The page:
• In Law Abiding Citizen, a regular Disproportionate Retribution training film, Clyde Shelton confesses to a murder because he wants to be imprisoned, as that becomes key in his plan, while ironically giving him more freedom than he would have had otherwise.

Videogame
  • Metal Gear Solid. In the first installment, Solid Snake's goal is to shut down Metal Gear REX using a special key delivered to him by Otacon. Liquid Snake and his forces had, at this point, spent much of the game trying to retrieve this key from Solid Snake in order to prevent him from shutting down REX. In actuality, the key is the device that launches REX, and Liquid had counted on Solid Snake to make it through his forces and attempt to shut down REX, thus activating it.

Western Animation
  • In an episode of South Park, Satan fights Jesus, and intentionally takes a dive after the people of the town have all bet on his victory. He then reveals that he made a fortune by being the one and only person to bet on Jesus winning, all according to plan.
Community Feedback Replies: 47
  • May 31, 2014
    XelrogT.Apocalypse
    Forgive my inexperience, but I'm not sure how to handle links/markup or add examples. Any help/guidance is appreciated.

    I can think of a few examples, most of which also fall under Suicide by Cop.
  • I think this may count...

    Film
    • DodgeballATrueUnderdogStory. Before the final playoff between Average Joe's and Globo Gym, Peter signs over ownership of the Average Joe's gym to White, after he bribes him with $100,000. Even though the Joe's win the game, White informs him that Peter has nothing now that his gym has been absorbed by Globo Gym, however, between the $100,000 bribe, and the $50,000 prize money and invest it in the controling state of Globo Gym, which White can do nothing about, since Globo Gym is a publically traded company.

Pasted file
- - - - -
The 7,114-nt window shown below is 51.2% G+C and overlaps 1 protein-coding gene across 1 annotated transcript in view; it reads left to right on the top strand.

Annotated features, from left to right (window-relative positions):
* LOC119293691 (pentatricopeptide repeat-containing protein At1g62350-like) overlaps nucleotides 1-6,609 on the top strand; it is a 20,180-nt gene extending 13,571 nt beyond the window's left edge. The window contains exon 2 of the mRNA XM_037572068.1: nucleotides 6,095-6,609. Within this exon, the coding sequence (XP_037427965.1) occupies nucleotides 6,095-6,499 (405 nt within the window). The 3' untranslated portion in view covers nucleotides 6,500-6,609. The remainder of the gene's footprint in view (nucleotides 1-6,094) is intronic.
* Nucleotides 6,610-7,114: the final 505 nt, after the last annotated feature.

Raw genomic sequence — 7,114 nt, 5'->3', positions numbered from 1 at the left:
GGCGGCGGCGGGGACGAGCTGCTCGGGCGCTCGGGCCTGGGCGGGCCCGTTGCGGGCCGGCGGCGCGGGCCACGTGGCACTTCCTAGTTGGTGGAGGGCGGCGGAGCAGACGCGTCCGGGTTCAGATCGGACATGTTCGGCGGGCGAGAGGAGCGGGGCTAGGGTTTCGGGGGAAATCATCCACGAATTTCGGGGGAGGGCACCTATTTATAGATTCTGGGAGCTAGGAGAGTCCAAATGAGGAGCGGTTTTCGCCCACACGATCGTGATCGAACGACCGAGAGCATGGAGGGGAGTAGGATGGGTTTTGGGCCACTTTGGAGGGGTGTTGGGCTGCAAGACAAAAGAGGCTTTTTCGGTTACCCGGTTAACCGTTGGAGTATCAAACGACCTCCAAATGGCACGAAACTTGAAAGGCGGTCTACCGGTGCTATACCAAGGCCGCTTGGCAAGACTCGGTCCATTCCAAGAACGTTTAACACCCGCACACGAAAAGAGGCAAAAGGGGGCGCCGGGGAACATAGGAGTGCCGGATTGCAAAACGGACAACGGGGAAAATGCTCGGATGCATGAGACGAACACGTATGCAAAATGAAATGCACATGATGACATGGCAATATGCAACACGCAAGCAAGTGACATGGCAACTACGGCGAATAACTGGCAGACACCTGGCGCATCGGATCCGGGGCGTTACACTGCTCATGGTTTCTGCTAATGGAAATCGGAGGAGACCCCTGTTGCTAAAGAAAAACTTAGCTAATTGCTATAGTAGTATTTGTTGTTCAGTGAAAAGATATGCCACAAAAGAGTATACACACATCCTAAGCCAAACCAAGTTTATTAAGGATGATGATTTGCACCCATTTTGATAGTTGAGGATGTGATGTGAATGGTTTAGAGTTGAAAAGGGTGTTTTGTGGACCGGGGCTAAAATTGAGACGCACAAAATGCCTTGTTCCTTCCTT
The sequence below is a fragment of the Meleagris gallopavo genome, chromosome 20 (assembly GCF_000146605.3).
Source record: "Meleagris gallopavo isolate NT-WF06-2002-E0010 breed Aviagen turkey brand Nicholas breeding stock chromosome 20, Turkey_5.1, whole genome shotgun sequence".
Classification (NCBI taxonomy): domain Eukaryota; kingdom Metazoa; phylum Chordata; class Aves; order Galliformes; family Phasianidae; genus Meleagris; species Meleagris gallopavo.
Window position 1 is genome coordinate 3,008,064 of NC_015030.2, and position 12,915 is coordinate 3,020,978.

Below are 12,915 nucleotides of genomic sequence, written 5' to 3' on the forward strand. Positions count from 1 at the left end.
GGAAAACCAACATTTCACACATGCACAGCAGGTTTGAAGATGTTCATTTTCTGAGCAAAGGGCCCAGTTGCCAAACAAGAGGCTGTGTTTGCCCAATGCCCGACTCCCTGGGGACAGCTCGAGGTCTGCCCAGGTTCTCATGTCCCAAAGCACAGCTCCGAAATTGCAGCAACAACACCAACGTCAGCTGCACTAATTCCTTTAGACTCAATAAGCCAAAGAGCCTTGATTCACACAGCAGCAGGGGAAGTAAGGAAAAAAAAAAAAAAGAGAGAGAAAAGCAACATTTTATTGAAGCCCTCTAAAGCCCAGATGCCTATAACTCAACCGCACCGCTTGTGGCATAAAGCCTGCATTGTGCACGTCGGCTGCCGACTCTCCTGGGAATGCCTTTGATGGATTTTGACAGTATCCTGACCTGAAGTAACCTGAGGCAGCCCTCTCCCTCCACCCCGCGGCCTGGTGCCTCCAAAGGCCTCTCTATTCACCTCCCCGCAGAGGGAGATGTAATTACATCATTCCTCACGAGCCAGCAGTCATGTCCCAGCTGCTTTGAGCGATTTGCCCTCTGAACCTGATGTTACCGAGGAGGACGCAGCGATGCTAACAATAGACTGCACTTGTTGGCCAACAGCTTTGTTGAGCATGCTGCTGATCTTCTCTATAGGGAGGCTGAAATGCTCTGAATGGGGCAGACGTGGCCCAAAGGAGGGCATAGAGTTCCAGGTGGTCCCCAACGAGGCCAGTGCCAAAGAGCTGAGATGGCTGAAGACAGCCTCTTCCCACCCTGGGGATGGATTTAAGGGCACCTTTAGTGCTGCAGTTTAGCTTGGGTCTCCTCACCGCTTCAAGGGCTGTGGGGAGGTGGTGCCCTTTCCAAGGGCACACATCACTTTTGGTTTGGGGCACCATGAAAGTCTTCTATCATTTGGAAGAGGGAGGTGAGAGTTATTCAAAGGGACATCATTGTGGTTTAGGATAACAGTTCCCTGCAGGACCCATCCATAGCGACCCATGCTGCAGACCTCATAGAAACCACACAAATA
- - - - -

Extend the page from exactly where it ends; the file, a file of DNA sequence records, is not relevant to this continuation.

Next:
• May 31, 2014
    Paradisesnake
    ^^ Text Formatting Rules is a good place to start.

    Anyway, I took the liberty of bluelinking the tropes mentioned in the description for you.
  • May 31, 2014
    XelrogT.Apocalypse
    Thanks, much obliged. Do examples need to be tacked onto the above body of text, or can they just be gathered later from these comments?
  • May 31, 2014
    Paradisesnake
    ^ Rolling Updates has been the custom here on YKTTW, meaning that the OP (the original poster, i.e. you) updates the examples posted by others in the draft. As the OP, you, of course, can just add your examples in the draft without posting them in the comments section.
  • May 31, 2014
    crazysamaritan
    " liable to fail if this condition is not met. "

    That is a subtrope of Batman Gambit, and I think this has been proposed before. Now that I know for sure what you're looking at I'll start looking.
  • May 31, 2014
    XelrogT.Apocalypse
    True. There's definitely some crossover. I'll see if I can dig up a few more from what I've seen and add them.

    By the way, about the Dodgeball addition... does anyone know if the buyout was Peter's intentional plan from the start? Because then it would qualify; if not, not, and I'll remove it.
  • May 31, 2014
    DAN004
    I think it's better to leave spoilers unmarked and leaves a note "unmarked spoilers ahead".